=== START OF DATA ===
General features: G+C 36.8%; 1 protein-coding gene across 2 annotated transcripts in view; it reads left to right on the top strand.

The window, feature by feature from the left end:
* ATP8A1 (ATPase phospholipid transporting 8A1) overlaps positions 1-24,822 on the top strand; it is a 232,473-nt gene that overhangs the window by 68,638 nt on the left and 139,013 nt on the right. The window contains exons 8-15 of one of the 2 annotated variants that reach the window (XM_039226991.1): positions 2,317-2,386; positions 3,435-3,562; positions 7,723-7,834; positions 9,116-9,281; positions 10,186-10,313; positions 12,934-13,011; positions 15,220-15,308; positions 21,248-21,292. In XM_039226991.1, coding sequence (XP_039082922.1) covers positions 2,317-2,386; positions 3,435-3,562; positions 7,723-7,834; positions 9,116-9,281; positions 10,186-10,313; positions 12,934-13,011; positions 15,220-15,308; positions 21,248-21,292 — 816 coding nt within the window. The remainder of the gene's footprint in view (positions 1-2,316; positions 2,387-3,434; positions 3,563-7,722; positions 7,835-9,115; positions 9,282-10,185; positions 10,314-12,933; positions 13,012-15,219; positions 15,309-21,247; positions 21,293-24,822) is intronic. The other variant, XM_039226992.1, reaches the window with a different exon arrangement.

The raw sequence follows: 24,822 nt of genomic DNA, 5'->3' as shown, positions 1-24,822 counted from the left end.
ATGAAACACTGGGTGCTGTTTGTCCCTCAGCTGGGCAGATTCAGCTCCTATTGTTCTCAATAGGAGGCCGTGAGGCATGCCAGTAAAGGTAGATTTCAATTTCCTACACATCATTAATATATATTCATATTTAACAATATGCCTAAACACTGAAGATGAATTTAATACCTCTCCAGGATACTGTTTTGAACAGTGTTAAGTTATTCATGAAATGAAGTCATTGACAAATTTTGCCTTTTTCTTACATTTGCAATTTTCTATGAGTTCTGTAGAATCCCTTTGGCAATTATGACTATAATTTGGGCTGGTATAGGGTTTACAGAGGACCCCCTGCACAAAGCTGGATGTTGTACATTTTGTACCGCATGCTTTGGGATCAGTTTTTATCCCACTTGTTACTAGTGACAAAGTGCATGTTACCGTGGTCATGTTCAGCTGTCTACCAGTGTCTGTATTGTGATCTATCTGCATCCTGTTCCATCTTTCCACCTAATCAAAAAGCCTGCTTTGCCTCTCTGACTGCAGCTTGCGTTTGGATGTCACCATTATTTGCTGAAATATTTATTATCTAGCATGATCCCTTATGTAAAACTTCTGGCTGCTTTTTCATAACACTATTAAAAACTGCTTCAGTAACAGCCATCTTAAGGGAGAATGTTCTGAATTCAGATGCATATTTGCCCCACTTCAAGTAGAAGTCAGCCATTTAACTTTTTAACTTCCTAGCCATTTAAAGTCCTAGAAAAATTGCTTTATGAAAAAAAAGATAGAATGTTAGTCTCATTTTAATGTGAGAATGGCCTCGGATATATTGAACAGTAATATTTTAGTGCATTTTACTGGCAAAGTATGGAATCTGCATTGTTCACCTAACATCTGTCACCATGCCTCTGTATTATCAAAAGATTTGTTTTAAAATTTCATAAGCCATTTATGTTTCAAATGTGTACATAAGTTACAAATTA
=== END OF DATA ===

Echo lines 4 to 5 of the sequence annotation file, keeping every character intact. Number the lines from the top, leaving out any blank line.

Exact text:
The raw sequence follows: 24,822 nt of genomic DNA, 5'->3' as shown, positions 1-24,822 counted from the left end.
ATGAAACACTGGGTGCTGTTTGTCCCTCAGCTGGGCAGATTCAGCTCCTATTGTTCTCAATAGGAGGCCGTGAGGCATGCCAGTAAAGGTAGATTTCAATTTCCTACACATCATTAATATATATTCATATTTAACAATATGCCTAAACACTGAAGATGAATTTAATACCTCTCCAGGATACTGTTTTGAACAGTGTTAAGTTATTCATGAAATGAAGTCATTGACAAATTTTGCCTTTTTCTTACATTTGCAATTTTCTATGAGTTCTGTAGAATCCCTTTGGCAATTATGACTATAATTTGGGCTGGTATAGGGTTTACAGAGGACCCCCTGCACAAAGCTGGATGTTGTACATTTTGTACCGCATGCTTTGGGATCAGTTTTTATCCCACTTGTTACTAGTGACAAAGTGCATGTTACCGTGGTCATGTTCAGCTGTCTACCAGTGTCTGTATTGTGATCTATCTGCATCCTGTTCCATCTTTCCACCTAATCAAAAAGCCTGCTTTGCCTCTCTGACTGCAGCTTGCGTTTGGATGTCACCATTATTTGCTGAAATATTTATTATCTAGCATGATCCCTTATGTAAAACTTCTGGCTGCTTTTTCATAACACTATTAAAAACTGCTTCAGTAACAGCCATCTTAAGGGAGAATGTTCTGAATTCAGATGCATATTTGCCCCACTTCAAGTAGAAGTCAGCCATTTAACTTTTTAACTTCCTAGCCATTTAAAGTCCTAGAAAAATTGCTTTATGAAAAAAAAGATAGAATGTTAGTCTCATTTTAATGTGAGAATGGCCTCGGATATATTGAACAGTAATATTTTAGTGCATTTTACTGGCAAAGTATGGAATCTGCATTGTTCACCTAACATCTGTCACCATGCCTCTGTATTATCAAAAGATTTGTTTTAAAATTTCATAAGCCATTTATGTTTCAAATGTGTACATAAGTTACAAATTA